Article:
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Thread: "I" or "me"?

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    #41

    Re: "I" or "me"?

    May I humbly submit my tuppence?

    Between is a preposition, right? Prepositional complements take the objective (accusative case), and not the nominative case.


    Between [you and he]
    between [you and I]
    between [you and me]

    Is it not as simple as that?
    If between you and I is okay, we have to do two things:

    Either we have to revise the lexical category of "between" (no one did this so far, as far as I know),
    or we have to revise the case assignment rule governing the form of the prep complement (no one did this so far, as far as I know).

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    #42

    Re: "I" or "me"?

    Quote Originally Posted by l10nel View Post
    Thanks! I understand that "formally flawed" here refers to "formality" level. But my question was, does this grammar define/mention a sentence as being formally flawed because it isn't acceptable in the formal style (e.g. legal)? I couldn't find this notion in the conceptual index. I'd be surprised if this descriptive grammar describes an informal construction as "flawed".
    Just in case you are interested, my reason for making use of the terms 'flawless' vs. 'flawed' in preference to the more widely used terms 'formal' vs. 'informal' was simply to avoid the exclusivity implicit in 'formal', which, since its contrary 'informal' means 'appropriate for use only at the informal level', could very easily - and forgivably - be construed as meaning 'appropriate for use only at the formal level', clearly completely inapplicable in the case of the sentence at issue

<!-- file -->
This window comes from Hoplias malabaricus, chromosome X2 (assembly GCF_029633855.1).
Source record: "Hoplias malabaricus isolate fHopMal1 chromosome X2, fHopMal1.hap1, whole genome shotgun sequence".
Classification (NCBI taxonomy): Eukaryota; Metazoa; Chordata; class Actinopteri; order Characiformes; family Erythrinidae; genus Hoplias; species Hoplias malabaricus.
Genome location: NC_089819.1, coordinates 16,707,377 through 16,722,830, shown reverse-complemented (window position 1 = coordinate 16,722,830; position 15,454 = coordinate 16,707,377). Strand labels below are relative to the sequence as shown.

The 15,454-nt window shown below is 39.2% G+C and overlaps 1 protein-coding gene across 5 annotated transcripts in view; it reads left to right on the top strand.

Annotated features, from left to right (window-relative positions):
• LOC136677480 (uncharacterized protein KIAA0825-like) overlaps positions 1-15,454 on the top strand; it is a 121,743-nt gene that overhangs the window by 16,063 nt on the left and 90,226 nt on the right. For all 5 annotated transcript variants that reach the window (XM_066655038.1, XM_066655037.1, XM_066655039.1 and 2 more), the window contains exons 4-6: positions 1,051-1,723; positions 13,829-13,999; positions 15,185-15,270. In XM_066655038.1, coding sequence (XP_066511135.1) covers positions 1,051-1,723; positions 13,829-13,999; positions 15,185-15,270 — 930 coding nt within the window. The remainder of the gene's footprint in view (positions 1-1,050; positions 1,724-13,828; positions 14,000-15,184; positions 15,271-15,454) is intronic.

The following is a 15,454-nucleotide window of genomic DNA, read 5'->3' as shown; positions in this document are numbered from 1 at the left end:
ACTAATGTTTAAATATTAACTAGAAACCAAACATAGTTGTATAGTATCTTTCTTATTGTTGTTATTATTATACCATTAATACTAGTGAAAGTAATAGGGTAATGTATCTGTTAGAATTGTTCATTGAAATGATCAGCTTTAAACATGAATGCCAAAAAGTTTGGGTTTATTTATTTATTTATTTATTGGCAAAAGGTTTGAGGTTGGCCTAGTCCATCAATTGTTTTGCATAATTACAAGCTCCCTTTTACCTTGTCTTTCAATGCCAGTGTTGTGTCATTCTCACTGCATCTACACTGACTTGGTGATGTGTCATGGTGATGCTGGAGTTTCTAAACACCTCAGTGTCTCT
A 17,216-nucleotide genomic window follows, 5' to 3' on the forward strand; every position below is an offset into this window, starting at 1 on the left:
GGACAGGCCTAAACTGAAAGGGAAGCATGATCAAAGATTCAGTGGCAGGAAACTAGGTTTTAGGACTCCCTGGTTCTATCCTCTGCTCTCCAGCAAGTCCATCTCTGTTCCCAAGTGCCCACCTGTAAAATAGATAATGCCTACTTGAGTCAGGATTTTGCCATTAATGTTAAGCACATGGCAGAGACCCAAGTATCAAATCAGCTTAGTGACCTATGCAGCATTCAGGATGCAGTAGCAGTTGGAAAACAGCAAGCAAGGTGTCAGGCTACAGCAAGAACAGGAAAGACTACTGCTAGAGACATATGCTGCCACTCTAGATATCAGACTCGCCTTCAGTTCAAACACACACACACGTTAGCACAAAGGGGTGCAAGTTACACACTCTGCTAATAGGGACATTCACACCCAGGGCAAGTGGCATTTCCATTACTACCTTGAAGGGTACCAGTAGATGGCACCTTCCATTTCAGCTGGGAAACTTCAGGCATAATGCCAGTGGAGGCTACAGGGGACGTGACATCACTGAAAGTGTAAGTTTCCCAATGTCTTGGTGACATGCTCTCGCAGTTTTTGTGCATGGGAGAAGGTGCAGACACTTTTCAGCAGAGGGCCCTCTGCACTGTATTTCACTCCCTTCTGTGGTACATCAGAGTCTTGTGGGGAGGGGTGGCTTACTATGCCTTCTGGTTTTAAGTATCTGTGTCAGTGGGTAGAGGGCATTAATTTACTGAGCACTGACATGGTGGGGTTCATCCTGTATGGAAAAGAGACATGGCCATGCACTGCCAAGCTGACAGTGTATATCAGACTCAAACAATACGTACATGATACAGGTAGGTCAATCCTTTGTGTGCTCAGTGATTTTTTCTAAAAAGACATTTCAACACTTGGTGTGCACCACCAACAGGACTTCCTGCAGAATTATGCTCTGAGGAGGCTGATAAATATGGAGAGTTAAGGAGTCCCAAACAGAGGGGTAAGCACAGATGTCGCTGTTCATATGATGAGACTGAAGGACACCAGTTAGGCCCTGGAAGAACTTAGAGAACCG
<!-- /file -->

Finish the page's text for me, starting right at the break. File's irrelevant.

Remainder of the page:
They invited me to lunch.

    Since I am unaware of any general-use term unambiguously denoting such 'universally' acceptable sentences - correct and appropriate for all users of all varieties of English at any level of formality whatsoever - I took the liberty of utilizing the term 'flawless'.

    The term 'flawed' thus denotes any sentence not meeting the above-noted criteria for 'flawlessness', and therefore naturally includes any generally categorized as 'informal'.

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    #43

    Re: "I" or "me"?

    Quote Originally Posted by Ilki View Post
    May I humbly submit my tuppence?

    Between is a preposition, right? Prepositional complements take the objective (accusative case), and not the nominative case.


    Between [you and he]
    between [you and I]
    between [you and me]

    Is it not as simple as that?
    It is!
    Or, at least, should be...

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    #44

    Re: "I" or "me"?

    Quote Originally Posted by Ilki View Post